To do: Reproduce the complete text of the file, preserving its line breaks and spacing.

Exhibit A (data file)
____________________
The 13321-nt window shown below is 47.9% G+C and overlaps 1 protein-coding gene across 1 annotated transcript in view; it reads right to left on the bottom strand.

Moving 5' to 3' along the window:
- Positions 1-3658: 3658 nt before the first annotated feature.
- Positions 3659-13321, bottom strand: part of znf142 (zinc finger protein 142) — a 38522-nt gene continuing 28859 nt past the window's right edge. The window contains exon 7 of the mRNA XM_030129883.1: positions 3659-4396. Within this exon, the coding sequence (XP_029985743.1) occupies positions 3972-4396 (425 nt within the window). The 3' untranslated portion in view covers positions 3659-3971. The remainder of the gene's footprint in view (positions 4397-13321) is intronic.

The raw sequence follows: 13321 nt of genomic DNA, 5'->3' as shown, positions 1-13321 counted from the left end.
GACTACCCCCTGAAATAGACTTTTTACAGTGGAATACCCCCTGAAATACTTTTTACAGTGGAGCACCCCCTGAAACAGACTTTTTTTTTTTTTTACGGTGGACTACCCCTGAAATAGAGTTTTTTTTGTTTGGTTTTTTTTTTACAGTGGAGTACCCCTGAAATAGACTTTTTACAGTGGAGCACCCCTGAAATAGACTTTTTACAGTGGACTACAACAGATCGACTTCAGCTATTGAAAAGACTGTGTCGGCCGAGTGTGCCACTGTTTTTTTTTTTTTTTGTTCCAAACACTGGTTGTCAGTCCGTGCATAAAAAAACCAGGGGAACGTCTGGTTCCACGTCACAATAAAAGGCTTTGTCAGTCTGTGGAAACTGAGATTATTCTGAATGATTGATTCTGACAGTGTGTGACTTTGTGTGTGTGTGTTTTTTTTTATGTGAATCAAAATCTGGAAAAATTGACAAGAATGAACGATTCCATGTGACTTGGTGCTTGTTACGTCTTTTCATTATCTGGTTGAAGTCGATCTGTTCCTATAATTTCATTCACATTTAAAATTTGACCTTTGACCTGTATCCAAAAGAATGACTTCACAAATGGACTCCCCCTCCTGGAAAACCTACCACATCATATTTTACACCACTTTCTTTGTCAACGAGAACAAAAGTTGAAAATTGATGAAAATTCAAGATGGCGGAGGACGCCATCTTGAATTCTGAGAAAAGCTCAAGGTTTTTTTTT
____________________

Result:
The 13321-nt window shown below is 47.9% G+C and overlaps 1 protein-coding gene across 1 annotated transcript in view; it reads right to left on the bottom strand.

Moving 5' to 3' along the window:
- Positions 1-3658: 3658 nt before the first annotated feature.
- Positions 3659-13321, bottom strand: part of znf142 (zinc finger protein 142) — a 38522-nt gene continuing 28859 nt past the window's right edge. The window contains exon 7 of the mRNA XM_030129883.1: positions 3659-4396. Within this exon, the coding sequence (XP_029985743.1) occupies positions 3972-4396 (425 nt within the window). The 3' untranslated portion in view covers positions 3659-3971. The remainder of the gene's footprint in view (positions 4397-13321) is intronic.

The raw sequence follows: 13321 nt of genomic DNA, 5'->3' as shown, positions 1-13321 counted from the left end.
GACTACCCCCTGAAATAGACTTTTTACAGTGGAATACCCCCTGAAATACTTTTTACAGTGGAGCACCCCCTGAAACAGACTTTTTTTTTTTTTTACGGTGGACTACCCCTGAAATAGAGTTTTTTTTGTTTGGTTTTTTTTTTACAGTGGAGTACCCCTGAAATAGACTTTTTACAGTGGAGCACCCCTGAAATAGACTTTTTACAGTGGACTACAACAGATCGACTTCAGCTATTGAAAAGACTGTGTCGGCCGAGTGTGCCACTGTTTTTTTTTTTTTTTGTTCCAAACACTGGTTGTCAGTCCGTGCATAAAAAAACCAGGGGAACGTCTGGTTCCACGTCACAATAAAAGGCTTTGTCAGTCTGTGGAAACTGAGATTATTCTGAATGATTGATTCTGACAGTGTGTGACTTTGTGTGTGTGTGTTTTTTTTTATGTGAATCAAAATCTGGAAAAATTGACAAGAATGAACGATTCCATGTGACTTGGTGCTTGTTACGTCTTTTCATTATCTGGTTGAAGTCGATCTGTTCCTATAATTTCATTCACATTTAAAATTTGACCTTTGACCTGTATCCAAAAGAATGACTTCACAAATGGACTCCCCCTCCTGGAAAACCTACCACATCATATTTTACACCACTTTCTTTGTCAACGAGAACAAAAGTTGAAAATTGATGAAAATTCAAGATGGCGGAGGACGCCATCTTGAATTCTGAGAAAAGCTCAAGGTTTTTTTTT